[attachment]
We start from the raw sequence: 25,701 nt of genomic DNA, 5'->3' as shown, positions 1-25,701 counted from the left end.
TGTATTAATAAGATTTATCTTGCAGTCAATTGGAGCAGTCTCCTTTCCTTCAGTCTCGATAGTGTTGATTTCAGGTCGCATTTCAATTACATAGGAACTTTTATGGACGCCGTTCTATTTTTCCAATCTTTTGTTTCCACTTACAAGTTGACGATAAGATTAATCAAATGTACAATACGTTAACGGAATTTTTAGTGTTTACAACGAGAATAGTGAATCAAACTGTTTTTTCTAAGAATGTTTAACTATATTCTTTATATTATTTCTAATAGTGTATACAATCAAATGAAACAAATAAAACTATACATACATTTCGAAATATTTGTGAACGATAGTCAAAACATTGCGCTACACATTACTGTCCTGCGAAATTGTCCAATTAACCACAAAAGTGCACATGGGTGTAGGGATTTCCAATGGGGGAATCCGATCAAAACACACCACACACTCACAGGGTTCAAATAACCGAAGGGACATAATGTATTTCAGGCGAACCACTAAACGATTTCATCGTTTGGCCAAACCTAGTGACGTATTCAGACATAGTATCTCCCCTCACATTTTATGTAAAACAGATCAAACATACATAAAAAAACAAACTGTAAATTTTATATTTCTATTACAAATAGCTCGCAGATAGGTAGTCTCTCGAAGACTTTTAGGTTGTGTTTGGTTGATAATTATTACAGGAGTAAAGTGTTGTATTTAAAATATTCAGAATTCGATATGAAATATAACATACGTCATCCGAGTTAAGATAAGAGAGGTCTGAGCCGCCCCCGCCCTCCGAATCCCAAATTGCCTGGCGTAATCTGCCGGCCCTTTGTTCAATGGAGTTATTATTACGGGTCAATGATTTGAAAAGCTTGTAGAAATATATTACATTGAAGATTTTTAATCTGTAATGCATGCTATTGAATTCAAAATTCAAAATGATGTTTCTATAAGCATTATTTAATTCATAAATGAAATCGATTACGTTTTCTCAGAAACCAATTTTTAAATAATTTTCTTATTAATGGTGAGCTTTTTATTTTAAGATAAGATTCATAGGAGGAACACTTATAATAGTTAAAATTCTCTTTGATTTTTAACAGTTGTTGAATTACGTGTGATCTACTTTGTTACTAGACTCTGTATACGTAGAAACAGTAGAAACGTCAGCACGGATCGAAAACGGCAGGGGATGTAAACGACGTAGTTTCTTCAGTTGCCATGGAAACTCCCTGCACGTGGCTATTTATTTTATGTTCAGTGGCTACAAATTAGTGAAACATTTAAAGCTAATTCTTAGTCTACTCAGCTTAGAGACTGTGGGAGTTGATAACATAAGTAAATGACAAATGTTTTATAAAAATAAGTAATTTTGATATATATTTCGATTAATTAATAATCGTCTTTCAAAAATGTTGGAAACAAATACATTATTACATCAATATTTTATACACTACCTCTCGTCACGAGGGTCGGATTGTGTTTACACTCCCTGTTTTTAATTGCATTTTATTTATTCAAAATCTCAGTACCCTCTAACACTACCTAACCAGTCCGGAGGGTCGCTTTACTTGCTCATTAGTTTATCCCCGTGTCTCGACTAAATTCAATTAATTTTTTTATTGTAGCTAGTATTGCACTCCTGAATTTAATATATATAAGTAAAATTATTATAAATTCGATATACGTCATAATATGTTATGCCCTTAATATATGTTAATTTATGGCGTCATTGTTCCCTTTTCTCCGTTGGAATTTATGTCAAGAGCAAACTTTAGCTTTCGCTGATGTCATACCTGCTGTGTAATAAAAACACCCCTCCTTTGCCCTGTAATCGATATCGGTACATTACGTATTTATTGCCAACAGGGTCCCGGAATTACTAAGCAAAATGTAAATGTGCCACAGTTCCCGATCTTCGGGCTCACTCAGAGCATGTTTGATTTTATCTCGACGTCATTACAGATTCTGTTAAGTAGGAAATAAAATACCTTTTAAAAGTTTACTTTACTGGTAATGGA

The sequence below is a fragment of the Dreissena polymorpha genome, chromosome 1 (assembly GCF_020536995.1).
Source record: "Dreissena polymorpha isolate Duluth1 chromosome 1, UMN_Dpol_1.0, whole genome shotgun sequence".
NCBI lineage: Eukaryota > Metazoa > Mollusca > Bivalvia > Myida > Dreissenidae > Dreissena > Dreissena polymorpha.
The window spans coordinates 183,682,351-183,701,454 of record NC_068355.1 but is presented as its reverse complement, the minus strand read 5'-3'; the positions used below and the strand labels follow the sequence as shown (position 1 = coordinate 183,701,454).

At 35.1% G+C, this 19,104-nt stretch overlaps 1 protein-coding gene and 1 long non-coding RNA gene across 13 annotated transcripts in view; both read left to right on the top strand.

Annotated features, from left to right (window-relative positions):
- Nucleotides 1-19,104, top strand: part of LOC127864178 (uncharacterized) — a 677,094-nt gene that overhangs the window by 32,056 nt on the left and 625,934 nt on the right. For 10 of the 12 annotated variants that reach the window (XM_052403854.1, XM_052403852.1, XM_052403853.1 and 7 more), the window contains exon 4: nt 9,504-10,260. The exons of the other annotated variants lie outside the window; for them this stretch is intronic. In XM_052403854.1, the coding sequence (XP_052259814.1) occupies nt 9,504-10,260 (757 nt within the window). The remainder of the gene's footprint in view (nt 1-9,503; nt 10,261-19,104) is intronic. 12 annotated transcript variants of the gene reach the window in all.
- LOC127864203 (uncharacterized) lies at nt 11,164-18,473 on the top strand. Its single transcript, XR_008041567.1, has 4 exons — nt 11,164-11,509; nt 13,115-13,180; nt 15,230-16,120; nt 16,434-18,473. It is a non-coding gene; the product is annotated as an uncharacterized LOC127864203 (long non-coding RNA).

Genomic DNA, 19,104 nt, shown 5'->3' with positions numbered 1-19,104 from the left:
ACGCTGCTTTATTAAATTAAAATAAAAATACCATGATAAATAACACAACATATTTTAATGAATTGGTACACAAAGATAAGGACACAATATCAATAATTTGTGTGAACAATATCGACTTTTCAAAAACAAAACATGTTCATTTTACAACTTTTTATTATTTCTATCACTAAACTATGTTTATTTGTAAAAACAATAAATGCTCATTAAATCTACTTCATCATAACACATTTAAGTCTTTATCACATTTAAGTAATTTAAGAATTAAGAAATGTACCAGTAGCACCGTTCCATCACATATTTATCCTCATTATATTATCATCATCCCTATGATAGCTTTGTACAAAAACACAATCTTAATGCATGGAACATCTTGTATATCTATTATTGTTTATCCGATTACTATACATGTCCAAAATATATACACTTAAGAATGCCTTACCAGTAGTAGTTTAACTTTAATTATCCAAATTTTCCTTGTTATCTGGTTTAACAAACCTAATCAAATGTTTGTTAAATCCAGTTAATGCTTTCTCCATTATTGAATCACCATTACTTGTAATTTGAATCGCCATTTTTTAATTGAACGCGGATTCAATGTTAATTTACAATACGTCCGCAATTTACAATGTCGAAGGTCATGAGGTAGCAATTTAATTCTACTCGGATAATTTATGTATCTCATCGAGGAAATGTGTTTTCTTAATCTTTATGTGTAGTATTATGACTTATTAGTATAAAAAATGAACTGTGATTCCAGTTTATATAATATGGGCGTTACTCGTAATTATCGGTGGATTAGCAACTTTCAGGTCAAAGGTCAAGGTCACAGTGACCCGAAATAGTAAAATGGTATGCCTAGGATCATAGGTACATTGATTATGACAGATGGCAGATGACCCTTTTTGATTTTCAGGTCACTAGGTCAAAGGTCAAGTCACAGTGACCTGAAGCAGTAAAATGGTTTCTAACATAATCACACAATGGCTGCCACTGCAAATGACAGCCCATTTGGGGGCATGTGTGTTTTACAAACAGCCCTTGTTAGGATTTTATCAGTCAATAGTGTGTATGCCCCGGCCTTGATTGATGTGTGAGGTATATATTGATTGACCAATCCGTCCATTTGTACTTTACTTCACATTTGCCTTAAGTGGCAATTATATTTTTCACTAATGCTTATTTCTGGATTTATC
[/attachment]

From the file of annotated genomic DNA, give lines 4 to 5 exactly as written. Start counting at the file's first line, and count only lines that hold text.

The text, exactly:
Source record: "Dreissena polymorpha isolate Duluth1 chromosome 1, UMN_Dpol_1.0, whole genome shotgun sequence".
NCBI lineage: Eukaryota > Metazoa > Mollusca > Bivalvia > Myida > Dreissenidae > Dreissena > Dreissena polymorpha.